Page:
E-News | Defend Your Data: Beware of ‘quishing,’ scams involving QR codes

Quick response codes have gained popularity because they are free, easy to create, and a convenient alternative to a long or complicated web address. They are also being used in a new form of cyberattack called "quishing."

Criminals use QR codes to distribute malware or direct victims to fraudulent websites intended to steal personal information or data. These scams are deceptive because it can be difficult to distinguish a legitimate QR code from a malicious one, and email security systems often fail to detect image files.

Information Technology Services offers the following three tips to protect against this growing threat:

1. Consider the source. If you come across a QR code in a public place, or receive it via text message or email, pay attention to the details. Are you affiliated with or located in a company or institution that you know and trust? Does the business normally depend on QR codes?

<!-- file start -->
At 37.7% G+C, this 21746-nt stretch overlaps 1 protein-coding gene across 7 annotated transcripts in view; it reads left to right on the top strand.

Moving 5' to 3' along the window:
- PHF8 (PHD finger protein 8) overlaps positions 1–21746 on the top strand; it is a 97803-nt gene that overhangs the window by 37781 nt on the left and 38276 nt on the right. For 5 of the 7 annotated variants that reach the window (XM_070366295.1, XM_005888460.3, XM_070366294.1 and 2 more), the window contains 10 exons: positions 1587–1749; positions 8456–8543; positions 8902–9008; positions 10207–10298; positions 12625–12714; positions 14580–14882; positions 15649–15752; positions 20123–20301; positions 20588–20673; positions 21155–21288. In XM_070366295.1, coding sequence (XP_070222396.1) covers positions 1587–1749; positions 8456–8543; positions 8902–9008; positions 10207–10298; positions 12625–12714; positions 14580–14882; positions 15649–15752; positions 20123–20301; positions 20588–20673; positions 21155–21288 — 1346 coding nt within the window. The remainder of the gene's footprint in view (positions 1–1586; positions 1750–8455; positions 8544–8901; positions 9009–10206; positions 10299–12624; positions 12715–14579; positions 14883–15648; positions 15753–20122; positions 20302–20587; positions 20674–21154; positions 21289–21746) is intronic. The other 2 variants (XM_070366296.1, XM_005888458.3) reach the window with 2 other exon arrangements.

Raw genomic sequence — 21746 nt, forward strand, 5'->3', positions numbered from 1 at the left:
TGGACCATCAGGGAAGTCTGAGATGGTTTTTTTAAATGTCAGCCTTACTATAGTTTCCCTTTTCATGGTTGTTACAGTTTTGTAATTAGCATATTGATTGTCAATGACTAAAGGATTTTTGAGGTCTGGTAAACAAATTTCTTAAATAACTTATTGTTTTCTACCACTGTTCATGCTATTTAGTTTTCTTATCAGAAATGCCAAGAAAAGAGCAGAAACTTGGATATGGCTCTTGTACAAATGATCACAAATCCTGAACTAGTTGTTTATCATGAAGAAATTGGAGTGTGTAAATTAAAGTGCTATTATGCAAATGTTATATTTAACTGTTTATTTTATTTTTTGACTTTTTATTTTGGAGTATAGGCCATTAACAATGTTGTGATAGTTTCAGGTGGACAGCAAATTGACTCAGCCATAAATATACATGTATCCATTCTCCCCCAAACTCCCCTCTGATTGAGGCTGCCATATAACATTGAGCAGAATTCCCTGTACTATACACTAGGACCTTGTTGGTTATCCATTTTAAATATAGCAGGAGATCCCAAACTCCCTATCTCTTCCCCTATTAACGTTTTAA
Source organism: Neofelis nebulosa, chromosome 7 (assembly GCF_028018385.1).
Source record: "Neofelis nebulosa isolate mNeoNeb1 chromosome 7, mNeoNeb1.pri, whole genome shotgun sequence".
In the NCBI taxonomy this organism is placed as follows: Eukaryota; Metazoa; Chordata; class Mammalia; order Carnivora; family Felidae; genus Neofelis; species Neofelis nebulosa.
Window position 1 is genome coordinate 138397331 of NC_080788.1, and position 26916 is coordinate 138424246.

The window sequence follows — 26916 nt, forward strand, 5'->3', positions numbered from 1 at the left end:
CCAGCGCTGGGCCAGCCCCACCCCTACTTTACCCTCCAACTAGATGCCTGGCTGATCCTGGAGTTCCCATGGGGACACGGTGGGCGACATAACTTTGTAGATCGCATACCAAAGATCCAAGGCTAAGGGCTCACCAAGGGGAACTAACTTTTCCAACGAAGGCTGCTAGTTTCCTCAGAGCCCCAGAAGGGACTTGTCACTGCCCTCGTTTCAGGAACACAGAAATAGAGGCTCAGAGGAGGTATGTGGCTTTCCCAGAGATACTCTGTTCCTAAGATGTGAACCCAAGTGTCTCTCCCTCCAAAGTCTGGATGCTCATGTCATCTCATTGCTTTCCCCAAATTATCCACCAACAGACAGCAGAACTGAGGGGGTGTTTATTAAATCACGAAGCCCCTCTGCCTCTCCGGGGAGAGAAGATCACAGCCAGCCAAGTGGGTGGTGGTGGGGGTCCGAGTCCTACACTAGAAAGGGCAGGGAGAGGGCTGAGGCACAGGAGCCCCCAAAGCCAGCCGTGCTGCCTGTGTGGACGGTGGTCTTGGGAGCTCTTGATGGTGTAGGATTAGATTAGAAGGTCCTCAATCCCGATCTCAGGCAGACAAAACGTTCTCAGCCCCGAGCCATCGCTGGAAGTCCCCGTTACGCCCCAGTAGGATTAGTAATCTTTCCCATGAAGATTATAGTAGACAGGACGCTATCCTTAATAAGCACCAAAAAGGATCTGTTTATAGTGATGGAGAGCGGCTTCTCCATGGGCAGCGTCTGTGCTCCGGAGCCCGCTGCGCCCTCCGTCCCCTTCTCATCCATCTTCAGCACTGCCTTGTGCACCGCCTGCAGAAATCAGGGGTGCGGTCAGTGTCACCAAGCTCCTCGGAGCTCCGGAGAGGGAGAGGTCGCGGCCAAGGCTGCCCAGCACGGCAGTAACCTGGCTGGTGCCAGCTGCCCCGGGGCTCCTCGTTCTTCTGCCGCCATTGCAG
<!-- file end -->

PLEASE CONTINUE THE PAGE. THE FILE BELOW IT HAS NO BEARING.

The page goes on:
2. Only scan trusted codes. Make sure the code you are about to scan has not been altered, such as if a sticker is applied to an original document.

3. Preview the destination. Make sure to preview where the QR code will take you. Before you tap the URL, take a close look at it and make sure it's secure: the QR code should start with https://. Cybercriminals often use URL shorteners to trick you.

Get more information at DefendYourData.wvu.edu and forward suspicious emails as an attachment to DefendYourData@mail.wvu.edu. Employees can also use the Report Message button in Outlook.

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